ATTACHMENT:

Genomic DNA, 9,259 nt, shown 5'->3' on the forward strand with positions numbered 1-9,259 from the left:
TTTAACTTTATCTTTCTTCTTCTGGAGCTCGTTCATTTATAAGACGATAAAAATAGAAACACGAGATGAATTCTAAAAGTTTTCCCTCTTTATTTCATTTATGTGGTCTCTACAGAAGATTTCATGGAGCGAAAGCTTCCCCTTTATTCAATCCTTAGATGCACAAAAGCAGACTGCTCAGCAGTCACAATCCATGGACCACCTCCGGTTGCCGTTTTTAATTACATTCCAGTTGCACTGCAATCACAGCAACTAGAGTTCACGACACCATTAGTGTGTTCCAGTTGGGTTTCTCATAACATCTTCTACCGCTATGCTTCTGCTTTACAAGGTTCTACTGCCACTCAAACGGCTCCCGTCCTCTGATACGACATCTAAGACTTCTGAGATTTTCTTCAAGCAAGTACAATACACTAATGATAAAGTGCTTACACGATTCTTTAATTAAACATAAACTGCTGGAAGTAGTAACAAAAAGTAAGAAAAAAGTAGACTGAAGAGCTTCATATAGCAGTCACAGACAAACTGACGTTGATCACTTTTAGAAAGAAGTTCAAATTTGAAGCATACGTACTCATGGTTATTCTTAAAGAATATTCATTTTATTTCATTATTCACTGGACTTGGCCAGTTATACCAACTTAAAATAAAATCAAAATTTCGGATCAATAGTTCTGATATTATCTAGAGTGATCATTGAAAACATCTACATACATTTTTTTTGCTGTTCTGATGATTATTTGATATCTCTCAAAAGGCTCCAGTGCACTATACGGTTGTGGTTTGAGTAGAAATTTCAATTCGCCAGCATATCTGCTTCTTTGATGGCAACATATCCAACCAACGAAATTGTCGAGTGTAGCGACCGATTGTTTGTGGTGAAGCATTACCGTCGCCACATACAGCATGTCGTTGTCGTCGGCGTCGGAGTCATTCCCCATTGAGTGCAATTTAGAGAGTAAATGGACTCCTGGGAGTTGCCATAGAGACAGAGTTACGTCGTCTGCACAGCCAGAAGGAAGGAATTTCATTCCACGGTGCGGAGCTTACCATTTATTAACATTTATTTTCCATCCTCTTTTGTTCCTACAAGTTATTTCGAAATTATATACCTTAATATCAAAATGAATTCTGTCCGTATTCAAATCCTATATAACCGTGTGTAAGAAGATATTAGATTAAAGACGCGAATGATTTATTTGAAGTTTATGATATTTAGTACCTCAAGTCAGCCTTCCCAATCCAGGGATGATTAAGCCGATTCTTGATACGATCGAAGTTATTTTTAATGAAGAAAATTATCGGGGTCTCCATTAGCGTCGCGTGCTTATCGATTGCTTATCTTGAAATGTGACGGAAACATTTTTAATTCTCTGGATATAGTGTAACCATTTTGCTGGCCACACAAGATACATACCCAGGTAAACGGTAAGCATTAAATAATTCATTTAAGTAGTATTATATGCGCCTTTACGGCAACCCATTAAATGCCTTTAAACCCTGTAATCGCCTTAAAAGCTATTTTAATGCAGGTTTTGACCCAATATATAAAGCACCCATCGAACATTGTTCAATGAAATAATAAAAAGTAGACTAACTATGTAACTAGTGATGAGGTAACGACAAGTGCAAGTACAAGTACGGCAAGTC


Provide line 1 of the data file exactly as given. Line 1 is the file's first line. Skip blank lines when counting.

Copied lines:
Genomic DNA, 9,259 nt, shown 5'->3' on the forward strand with positions numbered 1-9,259 from the left: